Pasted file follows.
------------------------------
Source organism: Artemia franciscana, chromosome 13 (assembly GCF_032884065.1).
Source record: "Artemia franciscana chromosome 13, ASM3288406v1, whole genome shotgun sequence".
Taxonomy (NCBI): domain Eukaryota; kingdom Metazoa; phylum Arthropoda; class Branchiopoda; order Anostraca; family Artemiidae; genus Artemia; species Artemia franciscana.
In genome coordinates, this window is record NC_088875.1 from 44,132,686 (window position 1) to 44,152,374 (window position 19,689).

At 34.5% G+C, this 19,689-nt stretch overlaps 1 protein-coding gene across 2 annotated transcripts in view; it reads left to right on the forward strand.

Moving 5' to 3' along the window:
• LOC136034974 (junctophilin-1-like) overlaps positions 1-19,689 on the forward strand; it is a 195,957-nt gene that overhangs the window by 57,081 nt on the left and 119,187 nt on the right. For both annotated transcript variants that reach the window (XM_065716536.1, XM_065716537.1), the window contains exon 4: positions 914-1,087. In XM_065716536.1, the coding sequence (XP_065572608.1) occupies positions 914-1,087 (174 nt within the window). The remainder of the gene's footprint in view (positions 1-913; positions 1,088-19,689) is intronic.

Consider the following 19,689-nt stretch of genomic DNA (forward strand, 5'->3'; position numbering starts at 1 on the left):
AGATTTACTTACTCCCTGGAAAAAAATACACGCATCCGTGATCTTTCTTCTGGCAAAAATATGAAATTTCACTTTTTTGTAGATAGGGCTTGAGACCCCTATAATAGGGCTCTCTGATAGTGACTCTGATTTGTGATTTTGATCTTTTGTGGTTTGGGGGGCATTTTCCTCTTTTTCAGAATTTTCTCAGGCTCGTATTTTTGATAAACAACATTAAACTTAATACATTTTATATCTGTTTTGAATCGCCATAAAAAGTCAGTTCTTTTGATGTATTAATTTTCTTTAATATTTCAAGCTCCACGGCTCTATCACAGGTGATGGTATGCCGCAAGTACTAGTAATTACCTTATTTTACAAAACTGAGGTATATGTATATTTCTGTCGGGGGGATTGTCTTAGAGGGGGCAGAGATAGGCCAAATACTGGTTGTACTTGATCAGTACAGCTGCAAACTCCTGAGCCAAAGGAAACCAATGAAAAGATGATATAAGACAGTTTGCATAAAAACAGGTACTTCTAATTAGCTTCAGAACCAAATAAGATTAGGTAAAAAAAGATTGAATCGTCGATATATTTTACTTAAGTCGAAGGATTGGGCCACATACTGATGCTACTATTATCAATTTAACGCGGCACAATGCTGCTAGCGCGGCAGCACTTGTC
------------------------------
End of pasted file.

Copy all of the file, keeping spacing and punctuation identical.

Source organism: Artemia franciscana, chromosome 13 (assembly GCF_032884065.1).
Source record: "Artemia franciscana chromosome 13, ASM3288406v1, whole genome shotgun sequence".
Taxonomy (NCBI): domain Eukaryota; kingdom Metazoa; phylum Arthropoda; class Branchiopoda; order Anostraca; family Artemiidae; genus Artemia; species Artemia franciscana.
In genome coordinates, this window is record NC_088875.1 from 44,132,686 (window position 1) to 44,152,374 (window position 19,689).

At 34.5% G+C, this 19,689-nt stretch overlaps 1 protein-coding gene across 2 annotated transcripts in view; it reads left to right on the forward strand.

Moving 5' to 3' along the window:
• LOC136034974 (junctophilin-1-like) overlaps positions 1-19,689 on the forward strand; it is a 195,957-nt gene that overhangs the window by 57,081 nt on the left and 119,187 nt on the right. For both annotated transcript variants that reach the window (XM_065716536.1, XM_065716537.1), the window contains exon 4: positions 914-1,087. In XM_065716536.1, the coding sequence (XP_065572608.1) occupies positions 914-1,087 (174 nt within the window). The remainder of the gene's footprint in view (positions 1-913; positions 1,088-19,689) is intronic.

Consider the following 19,689-nt stretch of genomic DNA (forward strand, 5'->3'; position numbering starts at 1 on the left):
AGATTTACTTACTCCCTGGAAAAAAATACACGCATCCGTGATCTTTCTTCTGGCAAAAATATGAAATTTCACTTTTTTGTAGATAGGGCTTGAGACCCCTATAATAGGGCTCTCTGATAGTGACTCTGATTTGTGATTTTGATCTTTTGTGGTTTGGGGGGCATTTTCCTCTTTTTCAGAATTTTCTCAGGCTCGTATTTTTGATAAACAACATTAAACTTAATACATTTTATATCTGTTTTGAATCGCCATAAAAAGTCAGTTCTTTTGATGTATTAATTTTCTTTAATATTTCAAGCTCCACGGCTCTATCACAGGTGATGGTATGCCGCAAGTACTAGTAATTACCTTATTTTACAAAACTGAGGTATATGTATATTTCTGTCGGGGGGATTGTCTTAGAGGGGGCAGAGATAGGCCAAATACTGGTTGTACTTGATCAGTACAGCTGCAAACTCCTGAGCCAAAGGAAACCAATGAAAAGATGATATAAGACAGTTTGCATAAAAACAGGTACTTCTAATTAGCTTCAGAACCAAATAAGATTAGGTAAAAAAAGATTGAATCGTCGATATATTTTACTTAAGTCGAAGGATTGGGCCACATACTGATGCTACTATTATCAATTTAACGCGGCACAATGCTGCTAGCGCGGCAGCACTTGTC